Fireworks an Explosive Issue In Maine; New Law Already Causing Controversy

Posted by kate kastelein

On January 1st, a new law will allow Mainers to purchase, possess, and light off fireworks. However, a number of municipalities, including Portland, South Portland, Westbrook and Gorham, have preemptively banned purchasing and possessing fireworks within city limits. Others, like Lewiston and Augusta, are considering a ban.

While state officials thought they were doing towns a favor by allowing municipalities to construct their own ordinances into the bill, the policy is sure to end up a logistical nightmare for police, residents and visitors.

Take, for example, the case of Scarborough and South Portland. Scarborough officials have not banned fireworks in their town, but South Portland has. Theoretically, an individual could legally purchase fireworks in Scarborough, and then while passing through South Portland, be fined for having them.

Population density is the main concern of city councils that have banned fireworks so far. Fire marshals in those towns cite that people and houses are just too close together and the risks too high for lighting off fireworks.

The legalization of fireworks in Maine has become an explosive issue, to say the least. One one side, citizens are looking for less bureaucracy and more personal freedoms, and on the other, issues of personal safety and property damage abound.

A 2005 report from Homeland Security about fireworks safety seems to reflect some of the pros and cons. For example, while the number of injuries from fireworks increased from 8,800 in 2002 to 9,300 in 2003, the injury rate has fallen 37% in the past 13 years.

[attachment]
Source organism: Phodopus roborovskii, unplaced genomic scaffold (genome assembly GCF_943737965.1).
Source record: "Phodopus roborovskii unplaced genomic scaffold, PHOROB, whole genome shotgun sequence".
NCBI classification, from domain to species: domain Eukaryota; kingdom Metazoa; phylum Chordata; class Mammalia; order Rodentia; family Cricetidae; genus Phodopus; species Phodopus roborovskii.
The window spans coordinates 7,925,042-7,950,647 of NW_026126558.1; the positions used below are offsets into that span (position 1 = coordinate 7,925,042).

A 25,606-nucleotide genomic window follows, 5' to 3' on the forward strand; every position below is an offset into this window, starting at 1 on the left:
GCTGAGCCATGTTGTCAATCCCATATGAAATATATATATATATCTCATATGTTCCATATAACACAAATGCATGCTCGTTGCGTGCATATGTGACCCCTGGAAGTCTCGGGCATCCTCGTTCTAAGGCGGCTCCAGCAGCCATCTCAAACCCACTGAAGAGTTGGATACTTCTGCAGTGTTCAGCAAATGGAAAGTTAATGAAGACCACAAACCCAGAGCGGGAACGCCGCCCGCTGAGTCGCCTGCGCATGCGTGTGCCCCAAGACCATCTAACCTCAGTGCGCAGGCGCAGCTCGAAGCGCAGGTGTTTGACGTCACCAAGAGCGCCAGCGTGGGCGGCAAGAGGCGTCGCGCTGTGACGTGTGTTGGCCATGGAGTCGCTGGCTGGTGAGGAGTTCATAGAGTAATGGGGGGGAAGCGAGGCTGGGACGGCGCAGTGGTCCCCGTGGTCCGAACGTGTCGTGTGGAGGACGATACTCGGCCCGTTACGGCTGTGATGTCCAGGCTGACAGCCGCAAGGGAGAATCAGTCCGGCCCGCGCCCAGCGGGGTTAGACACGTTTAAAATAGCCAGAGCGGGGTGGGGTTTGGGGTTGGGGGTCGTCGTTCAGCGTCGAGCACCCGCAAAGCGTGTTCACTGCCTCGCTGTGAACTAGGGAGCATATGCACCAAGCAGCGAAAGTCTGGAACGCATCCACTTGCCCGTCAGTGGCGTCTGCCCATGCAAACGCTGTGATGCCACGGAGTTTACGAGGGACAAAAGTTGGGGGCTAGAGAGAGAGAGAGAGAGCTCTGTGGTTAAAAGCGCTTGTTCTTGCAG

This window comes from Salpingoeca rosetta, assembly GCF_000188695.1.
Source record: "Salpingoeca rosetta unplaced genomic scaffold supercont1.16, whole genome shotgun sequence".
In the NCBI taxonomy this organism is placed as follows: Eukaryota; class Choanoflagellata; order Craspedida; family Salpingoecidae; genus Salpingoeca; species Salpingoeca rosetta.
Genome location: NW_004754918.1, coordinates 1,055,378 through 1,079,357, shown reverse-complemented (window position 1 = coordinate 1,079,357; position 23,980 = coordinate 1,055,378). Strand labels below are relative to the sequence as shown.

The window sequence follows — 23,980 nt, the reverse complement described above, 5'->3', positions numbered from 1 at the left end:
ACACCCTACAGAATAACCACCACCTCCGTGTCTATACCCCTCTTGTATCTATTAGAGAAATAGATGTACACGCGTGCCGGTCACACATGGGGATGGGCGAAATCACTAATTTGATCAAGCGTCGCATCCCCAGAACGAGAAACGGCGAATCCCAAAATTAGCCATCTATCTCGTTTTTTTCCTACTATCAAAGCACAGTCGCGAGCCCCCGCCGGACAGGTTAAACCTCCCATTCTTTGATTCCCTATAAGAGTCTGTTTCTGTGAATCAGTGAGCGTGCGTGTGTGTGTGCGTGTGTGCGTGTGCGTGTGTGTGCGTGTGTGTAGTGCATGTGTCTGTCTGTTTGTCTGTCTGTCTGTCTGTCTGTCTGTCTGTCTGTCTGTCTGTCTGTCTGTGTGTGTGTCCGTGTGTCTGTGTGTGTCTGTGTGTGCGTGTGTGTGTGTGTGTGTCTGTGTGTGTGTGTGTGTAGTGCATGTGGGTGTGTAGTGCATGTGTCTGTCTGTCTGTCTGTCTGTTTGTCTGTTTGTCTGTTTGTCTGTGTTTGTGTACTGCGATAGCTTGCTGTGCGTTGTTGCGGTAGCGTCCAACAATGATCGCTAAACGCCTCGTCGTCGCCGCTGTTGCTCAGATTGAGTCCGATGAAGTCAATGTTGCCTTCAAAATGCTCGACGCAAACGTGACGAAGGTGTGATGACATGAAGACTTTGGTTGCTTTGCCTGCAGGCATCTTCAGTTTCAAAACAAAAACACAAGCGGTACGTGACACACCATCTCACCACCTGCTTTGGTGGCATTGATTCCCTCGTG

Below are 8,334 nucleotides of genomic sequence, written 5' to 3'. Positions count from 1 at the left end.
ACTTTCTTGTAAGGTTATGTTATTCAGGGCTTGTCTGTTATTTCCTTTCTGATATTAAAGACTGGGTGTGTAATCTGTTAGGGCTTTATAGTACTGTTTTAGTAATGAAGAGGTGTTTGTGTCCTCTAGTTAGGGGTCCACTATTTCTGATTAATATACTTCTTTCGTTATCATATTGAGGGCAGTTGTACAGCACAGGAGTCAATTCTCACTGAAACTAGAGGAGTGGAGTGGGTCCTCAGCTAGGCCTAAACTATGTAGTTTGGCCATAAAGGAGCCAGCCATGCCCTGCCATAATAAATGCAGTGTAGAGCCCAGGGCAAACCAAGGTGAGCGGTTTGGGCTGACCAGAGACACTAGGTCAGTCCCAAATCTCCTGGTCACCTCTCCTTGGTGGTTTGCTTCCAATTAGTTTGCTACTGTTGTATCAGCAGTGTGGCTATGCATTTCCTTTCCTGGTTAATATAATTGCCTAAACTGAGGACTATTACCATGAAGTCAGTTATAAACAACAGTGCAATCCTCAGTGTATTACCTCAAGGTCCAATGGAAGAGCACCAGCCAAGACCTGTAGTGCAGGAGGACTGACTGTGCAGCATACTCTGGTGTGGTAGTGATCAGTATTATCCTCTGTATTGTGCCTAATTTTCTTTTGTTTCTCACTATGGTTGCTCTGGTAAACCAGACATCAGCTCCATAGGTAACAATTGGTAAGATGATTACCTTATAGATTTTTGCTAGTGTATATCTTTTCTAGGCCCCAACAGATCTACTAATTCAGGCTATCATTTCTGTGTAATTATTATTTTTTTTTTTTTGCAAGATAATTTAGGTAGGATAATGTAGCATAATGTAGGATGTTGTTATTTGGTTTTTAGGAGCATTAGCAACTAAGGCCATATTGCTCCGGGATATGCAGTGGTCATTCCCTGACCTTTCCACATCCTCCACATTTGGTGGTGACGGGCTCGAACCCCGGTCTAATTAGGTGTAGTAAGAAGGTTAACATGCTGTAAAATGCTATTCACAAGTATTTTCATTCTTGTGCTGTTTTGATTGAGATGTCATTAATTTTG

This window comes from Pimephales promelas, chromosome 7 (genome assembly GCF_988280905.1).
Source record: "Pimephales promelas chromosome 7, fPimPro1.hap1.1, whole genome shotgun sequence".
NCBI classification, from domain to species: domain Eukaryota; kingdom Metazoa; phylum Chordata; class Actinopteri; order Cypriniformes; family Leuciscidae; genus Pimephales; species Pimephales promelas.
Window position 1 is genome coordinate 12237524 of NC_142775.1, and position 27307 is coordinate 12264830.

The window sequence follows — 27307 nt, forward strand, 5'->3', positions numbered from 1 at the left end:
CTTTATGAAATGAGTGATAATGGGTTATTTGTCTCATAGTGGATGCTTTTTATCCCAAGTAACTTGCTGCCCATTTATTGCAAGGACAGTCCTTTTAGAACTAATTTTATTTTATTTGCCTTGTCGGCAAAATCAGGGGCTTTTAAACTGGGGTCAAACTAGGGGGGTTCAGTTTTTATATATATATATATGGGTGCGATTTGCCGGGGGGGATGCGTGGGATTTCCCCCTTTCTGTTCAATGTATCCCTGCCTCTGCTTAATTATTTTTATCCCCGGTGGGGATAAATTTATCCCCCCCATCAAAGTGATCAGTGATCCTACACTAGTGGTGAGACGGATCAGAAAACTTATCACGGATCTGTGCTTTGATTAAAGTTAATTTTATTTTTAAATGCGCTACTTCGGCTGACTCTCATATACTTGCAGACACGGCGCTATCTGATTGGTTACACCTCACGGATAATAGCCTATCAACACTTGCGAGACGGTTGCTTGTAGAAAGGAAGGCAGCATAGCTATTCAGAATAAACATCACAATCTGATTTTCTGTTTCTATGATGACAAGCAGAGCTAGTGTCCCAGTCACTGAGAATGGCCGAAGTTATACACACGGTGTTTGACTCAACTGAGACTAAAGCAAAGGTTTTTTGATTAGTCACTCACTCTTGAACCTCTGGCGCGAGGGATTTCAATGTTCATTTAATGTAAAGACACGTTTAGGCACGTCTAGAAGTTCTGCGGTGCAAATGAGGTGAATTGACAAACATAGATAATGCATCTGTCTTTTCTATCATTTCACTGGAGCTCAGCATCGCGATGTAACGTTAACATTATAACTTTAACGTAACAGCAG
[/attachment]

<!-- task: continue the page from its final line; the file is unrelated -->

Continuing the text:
And though fires are always a concern when fireworks are involved, the report said that, “Because most fires ignited by fireworks are to outside property, the dollar loss to these fires is substantially less than the dollar loss to structure fire.”

Though the new Maine law prohibits the sale of fireworks to anyone under the age of 21, many states have similar laws; laws which can not always keep children out of harm’s way. As the report notes, “Children under the age of 15 suffered 45% of all injuries from fireworks”.

When asked about the potential problems Maine faces with it’s new fireworks laws, both statewide and city-to-city, Jim Dickau of Dresden had the following solution: “Fire Departments should issue permits and charge for them at the same time a short safety course is taken.”

Rob Brown of Jefferson thinks that the risks far outweigh any financial benefit Maine might reap from the sale of fireworks, “The financial benefit of fireworks is tiny and I would wager is more than washed out by additional medical and fire department costs, one fire and a couple of injuries and most of the additional tax revenue is now moot.”

New England Post asked Owen Libby of Dixfield what he thought about individual towns passing their own ordinances when it comes to fireworks. “If individual cities are passing resident supported measures then that of course is representing what people want, and I am OK with that,” said Libby.

The sale and possession of fireworks will not be legal in Maine until January 1st, 2012, and it remains to be seen how many towns will ban them before that date. The best way to make sure you’re in the clear is to call the town where you wish to light off fireworks, make sure they are legal there, and then purchase them upon your arrival.

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Posted by kate kastelein on Oct 10 2011. Filed under Politics. You can follow any responses to this entry through the RSS 2.0. You can leave a response or trackback to this entry

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